Failure to Travel from TV to Comics: Rick and Morty

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Rick and Morty restored my faith in animation on television.

As a devout Simpsons fan from about 1996 to 2009, I once had a great love for television animation. After my college years without a TV, when I did return to watching television regularly, with the guidance and wisdom of Generoso, I dedicated myself to Adult Swim’s programming. At first, mostly the live action shows captured my attention. The Eric Andre Show, Loiter Squad, and Your Pretty Face Is Going To Hell were early favorites. And one day, a commercial for Rick and Morty appeared after an episode of The Eric Andre Show, signaling the arrival of a new favorite.

After the first season of Rick and Morty brought hours of unbearable laughs to the Fierro home, when news of a comic book extension of the series emerged, I was ecstatic; however, a formal review would have to wait until I had amassed a few issues.

Now, I’ve collected issues 1-3 of the comic book arm of Rick and Morty, so I have enough material for a review, but unfortunately, as much as I had hoped to write a positive review this week, the Rick and Morty comics did not warrant one.

Cover for Rick and Morty Issue 1

Rick and Morty, the television show, possesses a unique frenetic energy and wild unpredictability to hypnotize its audience. Consequently, transferring Rick Sanchez’s fast, slurred speech and consistent, overly caffeinated, hyperactive manner along with Morty Smith’s stammering and constant state of unease proved to be an enormous challenge for the comic series’ writers. In addition to the difficulty of embodying Rick and Morty in print, the balance of energy, bizarreness, and occasionally sweetness of Rick and Morty’s adventures compared to the parallel ones of Jerry, Beth, and Summer Smith’s, make the television show even harder to adapt to a static medium.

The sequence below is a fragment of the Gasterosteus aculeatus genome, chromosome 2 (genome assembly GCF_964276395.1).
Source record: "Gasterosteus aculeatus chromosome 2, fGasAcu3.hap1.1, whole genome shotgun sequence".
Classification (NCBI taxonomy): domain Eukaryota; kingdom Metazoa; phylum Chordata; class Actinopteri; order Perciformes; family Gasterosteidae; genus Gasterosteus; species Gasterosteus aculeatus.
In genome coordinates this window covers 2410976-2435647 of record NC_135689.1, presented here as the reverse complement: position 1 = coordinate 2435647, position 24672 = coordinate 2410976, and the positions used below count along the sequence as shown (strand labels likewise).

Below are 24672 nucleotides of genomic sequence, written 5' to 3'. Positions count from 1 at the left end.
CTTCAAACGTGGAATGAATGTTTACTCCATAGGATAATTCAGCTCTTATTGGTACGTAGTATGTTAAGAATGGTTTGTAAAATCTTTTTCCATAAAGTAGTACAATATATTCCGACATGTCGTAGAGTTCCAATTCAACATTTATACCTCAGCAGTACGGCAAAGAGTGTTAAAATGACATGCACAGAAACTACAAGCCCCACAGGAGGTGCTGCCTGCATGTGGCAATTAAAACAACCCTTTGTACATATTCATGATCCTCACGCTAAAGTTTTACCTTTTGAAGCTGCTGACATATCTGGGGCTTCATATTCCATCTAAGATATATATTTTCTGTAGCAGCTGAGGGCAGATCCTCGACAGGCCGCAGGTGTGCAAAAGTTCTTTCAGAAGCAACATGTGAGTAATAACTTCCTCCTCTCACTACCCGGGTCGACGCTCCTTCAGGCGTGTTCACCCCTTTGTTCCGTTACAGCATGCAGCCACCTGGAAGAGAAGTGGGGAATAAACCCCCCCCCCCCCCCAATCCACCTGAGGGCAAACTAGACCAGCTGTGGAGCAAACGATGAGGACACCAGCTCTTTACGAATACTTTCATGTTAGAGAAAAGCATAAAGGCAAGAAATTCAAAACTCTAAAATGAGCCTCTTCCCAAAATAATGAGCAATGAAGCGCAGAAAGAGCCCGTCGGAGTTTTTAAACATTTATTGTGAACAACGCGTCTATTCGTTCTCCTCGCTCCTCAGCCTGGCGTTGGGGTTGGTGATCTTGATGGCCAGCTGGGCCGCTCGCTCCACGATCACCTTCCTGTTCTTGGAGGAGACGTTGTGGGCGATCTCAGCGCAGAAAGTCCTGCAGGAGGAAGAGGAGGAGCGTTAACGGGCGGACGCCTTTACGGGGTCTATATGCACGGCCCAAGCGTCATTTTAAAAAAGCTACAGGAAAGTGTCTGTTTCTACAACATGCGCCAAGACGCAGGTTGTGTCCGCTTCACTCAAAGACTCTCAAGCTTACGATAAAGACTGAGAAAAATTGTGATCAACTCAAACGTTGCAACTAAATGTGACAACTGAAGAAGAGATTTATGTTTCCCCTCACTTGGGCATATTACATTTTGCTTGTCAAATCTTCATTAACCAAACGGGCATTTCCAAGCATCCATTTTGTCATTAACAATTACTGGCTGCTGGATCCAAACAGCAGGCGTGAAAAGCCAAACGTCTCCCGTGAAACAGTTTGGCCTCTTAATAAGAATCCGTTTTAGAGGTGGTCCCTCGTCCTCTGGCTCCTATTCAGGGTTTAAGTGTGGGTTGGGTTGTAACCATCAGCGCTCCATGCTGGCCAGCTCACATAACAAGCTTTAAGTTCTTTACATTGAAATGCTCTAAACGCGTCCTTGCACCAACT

The comic makes one major damning mistake; the adventure Rick and Morty go on in the comic feels uncharacteristic of their personas. In the comic book, Rick and Morty travel in space to invest in stocks that will succeed in the future, leading them to enormous prosperity. As expected, the time traveling and illicit stock trading lead the grandfather-grandson pair into trouble, and when Jerry reports the two to the time police, Rick and Morty have a much bigger adventure to experience.

Fundamental to their characters, Rick and Morty rarely go on adventures to seek great riches; they go on adventures as a consequence of Rick’s scientific tampering, which often leads to Morty needing to help Rick in some way. Occasionally, they travel for Rick to make some sort of illicit sale or trade for more resources or funds for his experiments, but the two never go on an adventure only to strike it rich. As a result, their adventures focus less on the goal and more on the twists and turns the two experience together. Thus, surprisingly, Rick and Morty, the television show, is less about a misanthropic, outcast scientist and more about a story of a grandfather and grandson getting to know each other. Sure, Rick and Morty follows a dysfunctional family, but beneath all of the aliens, the time traveling, the Meseeks, and the laser guns, lies a story about a mad scientist making reparations with a family he once abandoned.